There are often two guardian animals at each side of the gate, protecting the entrance. To pay respects at a Shinto shrine, stand in front of the cashbox and the long ropes dangling from a gong. The shrine may contain offerings of food and sake placed before a symbol of the kami – typically, white paper gohei (hanging zigzags) or a mirror. Most people toss a coin in the box, sound the gong a couple of times, bow deeply twice, clap hands firmly twice, bow once deeply, once lightly and then back away politely to avoid turning their back to the shrine. Shinto beliefs and ways of thinking influence Japanese society, even today. Many famously Japanese practices have origins either directly or indirectly rooted in Shinto.

For example, the Shinto ideal of harmony with nature underlies such typically Japanese arts as flower-arranging (ikebana), traditional architecture, and garden design. Obvious links to Shinto can be seen in sumo wrestling, where many Shinto-inspired ceremonies must be performed before a bout, such as purifying the wrestling arena by sprinkling it with salt. Many Japanese customs, such as using wooden chopsticks, and removing shoes before entering a building, have their origin in Shinto beliefs and practices.

Buddhism came to Japan from China in the 6th century, bringing many other aspects of the highly-developed culture of the Asian mainland with it. The form of Buddhism established in Japan through China is the Mahayana (Great Vehicle), rather than the Theravada Buddhism of India, Sri Lanka, and other southern Asian nations. When the shoguns took power in the 1100s, and the administrative capital moved to Kamakura, new forms of Buddhism arrived. The most popular was Zen (see below), known in China as Chan and in Korea as Seon. Another form of Buddhism arrived in the Kamakura period, known as Jodo-kyo or “Pure Land” Buddhism. Pure Land Buddhism emphasizes the role of Amida Buddha or the Buddha of the Western Paradise. According to this school, if the phrase “Namo Amida Butsu” is recited, upon death a person will be taken by Amida to the “Western Paradise” or “Pure Land” and from then on to Nirvana. A more radical form of Buddhism was Nichiren Buddhism, created by the monk Nichiren, which praised the Lotus Sutra. Nichiren Buddhism is the second largest form, and includes Soka Gakkai, a very radical Nichiren denomination, whose political wing forms the conservative Buddhist New Komeito Party, Japan’s third largest political party.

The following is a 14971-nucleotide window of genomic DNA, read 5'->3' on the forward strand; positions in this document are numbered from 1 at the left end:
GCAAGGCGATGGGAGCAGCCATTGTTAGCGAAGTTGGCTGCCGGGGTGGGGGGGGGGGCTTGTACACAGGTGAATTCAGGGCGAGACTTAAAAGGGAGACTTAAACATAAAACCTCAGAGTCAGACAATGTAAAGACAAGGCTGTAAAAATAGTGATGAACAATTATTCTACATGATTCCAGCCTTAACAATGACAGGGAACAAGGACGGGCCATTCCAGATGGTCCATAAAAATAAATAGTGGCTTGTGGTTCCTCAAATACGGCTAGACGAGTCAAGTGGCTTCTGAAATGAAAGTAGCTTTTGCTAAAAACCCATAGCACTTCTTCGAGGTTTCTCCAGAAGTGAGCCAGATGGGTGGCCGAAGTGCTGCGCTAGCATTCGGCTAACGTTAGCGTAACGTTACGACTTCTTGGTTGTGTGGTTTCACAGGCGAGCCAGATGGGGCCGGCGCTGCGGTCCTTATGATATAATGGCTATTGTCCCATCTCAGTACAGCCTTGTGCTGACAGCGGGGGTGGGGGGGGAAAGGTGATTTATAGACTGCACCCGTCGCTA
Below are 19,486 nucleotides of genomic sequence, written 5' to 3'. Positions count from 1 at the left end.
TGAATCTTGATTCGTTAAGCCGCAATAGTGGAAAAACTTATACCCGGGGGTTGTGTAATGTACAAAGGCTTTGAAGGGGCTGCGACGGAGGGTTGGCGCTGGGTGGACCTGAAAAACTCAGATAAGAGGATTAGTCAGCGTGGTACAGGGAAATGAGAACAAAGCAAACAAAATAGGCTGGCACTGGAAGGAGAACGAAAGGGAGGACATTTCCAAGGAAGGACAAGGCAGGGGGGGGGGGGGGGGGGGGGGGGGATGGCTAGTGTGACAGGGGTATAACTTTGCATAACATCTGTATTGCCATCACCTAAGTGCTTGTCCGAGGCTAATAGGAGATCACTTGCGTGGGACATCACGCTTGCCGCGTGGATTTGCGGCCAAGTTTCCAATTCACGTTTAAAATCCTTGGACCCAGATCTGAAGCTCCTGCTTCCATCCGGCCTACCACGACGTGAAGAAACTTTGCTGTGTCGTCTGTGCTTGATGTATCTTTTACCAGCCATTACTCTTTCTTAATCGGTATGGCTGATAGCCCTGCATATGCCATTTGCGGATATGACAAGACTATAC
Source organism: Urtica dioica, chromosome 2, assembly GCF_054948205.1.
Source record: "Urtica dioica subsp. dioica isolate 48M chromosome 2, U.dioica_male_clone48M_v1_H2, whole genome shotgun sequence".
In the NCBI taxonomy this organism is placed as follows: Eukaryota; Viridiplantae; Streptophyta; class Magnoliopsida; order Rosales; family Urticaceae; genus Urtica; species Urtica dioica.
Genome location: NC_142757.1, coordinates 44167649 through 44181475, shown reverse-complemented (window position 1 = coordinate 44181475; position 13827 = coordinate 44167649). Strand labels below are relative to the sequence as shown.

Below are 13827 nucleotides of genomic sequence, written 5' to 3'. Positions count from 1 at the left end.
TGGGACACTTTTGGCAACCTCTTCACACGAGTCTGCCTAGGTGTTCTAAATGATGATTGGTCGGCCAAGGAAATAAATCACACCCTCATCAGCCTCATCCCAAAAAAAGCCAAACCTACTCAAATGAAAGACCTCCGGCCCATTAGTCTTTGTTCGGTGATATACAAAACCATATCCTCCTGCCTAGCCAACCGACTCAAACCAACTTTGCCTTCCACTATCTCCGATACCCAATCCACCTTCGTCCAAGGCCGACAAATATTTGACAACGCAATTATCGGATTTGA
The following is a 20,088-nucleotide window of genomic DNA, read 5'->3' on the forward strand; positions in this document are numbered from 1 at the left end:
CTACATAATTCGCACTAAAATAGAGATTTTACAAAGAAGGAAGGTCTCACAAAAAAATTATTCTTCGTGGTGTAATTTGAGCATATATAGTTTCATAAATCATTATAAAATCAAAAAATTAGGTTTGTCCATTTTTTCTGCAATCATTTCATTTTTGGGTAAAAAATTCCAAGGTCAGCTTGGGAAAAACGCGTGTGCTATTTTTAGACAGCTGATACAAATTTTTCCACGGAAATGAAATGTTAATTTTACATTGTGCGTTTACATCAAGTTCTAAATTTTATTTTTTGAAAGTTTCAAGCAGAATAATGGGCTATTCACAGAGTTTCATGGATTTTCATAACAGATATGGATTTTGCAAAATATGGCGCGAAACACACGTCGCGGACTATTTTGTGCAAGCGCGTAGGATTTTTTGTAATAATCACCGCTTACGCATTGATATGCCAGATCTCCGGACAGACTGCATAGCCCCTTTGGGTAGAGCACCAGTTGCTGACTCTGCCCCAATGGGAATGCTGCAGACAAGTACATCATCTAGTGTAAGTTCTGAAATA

In Japan’s history, Shinto and Buddhism were closely knit, and religious practices developed where forms of Shinto and Buddhism were merged together. In 1868, after the Meiji Restoration, Buddhism and Shintoism were separated, but many Japanese still adhered to both. Today, most Japanese people observe both Buddhism and Shinto, according to the occasion, without any conflict or contradiction between the two. Mike and Bone reflected that it was too bad that other religions couldn't co-exist so easily. The morning was glorious so far and was about to become golden!

Mr, Nakajima himself practices both and showed the Boys charms on his wrists for both!

Kinkaku-ji, The Golden Pavilion !